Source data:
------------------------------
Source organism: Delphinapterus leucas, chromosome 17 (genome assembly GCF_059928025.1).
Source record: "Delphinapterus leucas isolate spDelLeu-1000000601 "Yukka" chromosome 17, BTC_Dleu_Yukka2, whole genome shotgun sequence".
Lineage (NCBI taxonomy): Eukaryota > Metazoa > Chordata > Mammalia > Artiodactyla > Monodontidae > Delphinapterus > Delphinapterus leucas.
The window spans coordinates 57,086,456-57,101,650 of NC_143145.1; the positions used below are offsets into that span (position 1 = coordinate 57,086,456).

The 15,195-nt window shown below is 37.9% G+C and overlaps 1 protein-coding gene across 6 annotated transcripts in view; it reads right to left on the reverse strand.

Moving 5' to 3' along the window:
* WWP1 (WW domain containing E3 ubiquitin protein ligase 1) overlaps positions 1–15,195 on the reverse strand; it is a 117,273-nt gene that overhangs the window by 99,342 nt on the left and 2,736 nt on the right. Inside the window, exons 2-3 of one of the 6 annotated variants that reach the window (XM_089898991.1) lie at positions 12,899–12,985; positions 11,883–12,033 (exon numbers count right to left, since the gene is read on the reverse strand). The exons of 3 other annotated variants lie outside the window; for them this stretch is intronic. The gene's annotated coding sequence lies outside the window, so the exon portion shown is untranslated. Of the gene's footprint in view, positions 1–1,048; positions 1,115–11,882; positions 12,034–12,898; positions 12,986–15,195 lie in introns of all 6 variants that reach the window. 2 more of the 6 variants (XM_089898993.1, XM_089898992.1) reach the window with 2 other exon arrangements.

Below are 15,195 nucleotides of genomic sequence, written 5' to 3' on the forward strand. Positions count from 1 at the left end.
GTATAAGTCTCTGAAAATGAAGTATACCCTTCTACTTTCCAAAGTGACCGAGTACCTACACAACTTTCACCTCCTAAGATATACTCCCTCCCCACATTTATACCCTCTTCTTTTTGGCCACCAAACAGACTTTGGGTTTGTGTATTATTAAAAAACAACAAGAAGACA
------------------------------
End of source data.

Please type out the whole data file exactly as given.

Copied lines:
Source organism: Delphinapterus leucas, chromosome 17 (genome assembly GCF_059928025.1).
Source record: "Delphinapterus leucas isolate spDelLeu-1000000601 "Yukka" chromosome 17, BTC_Dleu_Yukka2, whole genome shotgun sequence".
Lineage (NCBI taxonomy): Eukaryota > Metazoa > Chordata > Mammalia > Artiodactyla > Monodontidae > Delphinapterus > Delphinapterus leucas.
The window spans coordinates 57,086,456-57,101,650 of NC_143145.1; the positions used below are offsets into that span (position 1 = coordinate 57,086,456).

The 15,195-nt window shown below is 37.9% G+C and overlaps 1 protein-coding gene across 6 annotated transcripts in view; it reads right to left on the reverse strand.

Moving 5' to 3' along the window:
* WWP1 (WW domain containing E3 ubiquitin protein ligase 1) overlaps positions 1–15,195 on the reverse strand; it is a 117,273-nt gene that overhangs the window by 99,342 nt on the left and 2,736 nt on the right. Inside the window, exons 2-3 of one of the 6 annotated variants that reach the window (XM_089898991.1) lie at positions 12,899–12,985; positions 11,883–12,033 (exon numbers count right to left, since the gene is read on the reverse strand). The exons of 3 other annotated variants lie outside the window; for them this stretch is intronic. The gene's annotated coding sequence lies outside the window, so the exon portion shown is untranslated. Of the gene's footprint in view, positions 1–1,048; positions 1,115–11,882; positions 12,034–12,898; positions 12,986–15,195 lie in introns of all 6 variants that reach the window. 2 more of the 6 variants (XM_089898993.1, XM_089898992.1) reach the window with 2 other exon arrangements.

Below are 15,195 nucleotides of genomic sequence, written 5' to 3' on the forward strand. Positions count from 1 at the left end.
GTATAAGTCTCTGAAAATGAAGTATACCCTTCTACTTTCCAAAGTGACCGAGTACCTACACAACTTTCACCTCCTAAGATATACTCCCTCCCCACATTTATACCCTCTTCTTTTTGGCCACCAAACAGACTTTGGGTTTGTGTATTATTAAAAAACAACAAGAAGACA